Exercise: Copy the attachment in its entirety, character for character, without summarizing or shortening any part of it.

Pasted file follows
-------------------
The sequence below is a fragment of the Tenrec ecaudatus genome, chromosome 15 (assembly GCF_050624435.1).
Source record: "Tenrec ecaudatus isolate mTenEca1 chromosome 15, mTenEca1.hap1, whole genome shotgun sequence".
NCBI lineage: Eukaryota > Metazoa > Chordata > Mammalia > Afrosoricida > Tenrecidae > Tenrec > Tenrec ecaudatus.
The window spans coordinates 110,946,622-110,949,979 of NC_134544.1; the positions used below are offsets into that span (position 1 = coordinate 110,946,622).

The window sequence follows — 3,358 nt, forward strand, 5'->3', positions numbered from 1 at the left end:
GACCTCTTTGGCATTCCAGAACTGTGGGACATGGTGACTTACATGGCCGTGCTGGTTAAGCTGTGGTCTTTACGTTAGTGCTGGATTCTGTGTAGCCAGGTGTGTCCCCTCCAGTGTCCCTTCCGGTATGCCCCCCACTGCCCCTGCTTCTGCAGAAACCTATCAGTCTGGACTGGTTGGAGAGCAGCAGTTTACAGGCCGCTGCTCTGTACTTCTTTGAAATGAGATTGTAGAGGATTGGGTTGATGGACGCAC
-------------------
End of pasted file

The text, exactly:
The sequence below is a fragment of the Tenrec ecaudatus genome, chromosome 15 (assembly GCF_050624435.1).
Source record: "Tenrec ecaudatus isolate mTenEca1 chromosome 15, mTenEca1.hap1, whole genome shotgun sequence".
NCBI lineage: Eukaryota > Metazoa > Chordata > Mammalia > Afrosoricida > Tenrecidae > Tenrec > Tenrec ecaudatus.
The window spans coordinates 110,946,622-110,949,979 of NC_134544.1; the positions used below are offsets into that span (position 1 = coordinate 110,946,622).

The window sequence follows — 3,358 nt, forward strand, 5'->3', positions numbered from 1 at the left end:
GACCTCTTTGGCATTCCAGAACTGTGGGACATGGTGACTTACATGGCCGTGCTGGTTAAGCTGTGGTCTTTACGTTAGTGCTGGATTCTGTGTAGCCAGGTGTGTCCCCTCCAGTGTCCCTTCCGGTATGCCCCCCACTGCCCCTGCTTCTGCAGAAACCTATCAGTCTGGACTGGTTGGAGAGCAGCAGTTTACAGGCCGCTGCTCTGTACTTCTTTGAAATGAGATTGTAGAGGATTGGGTTGATGGACGCAC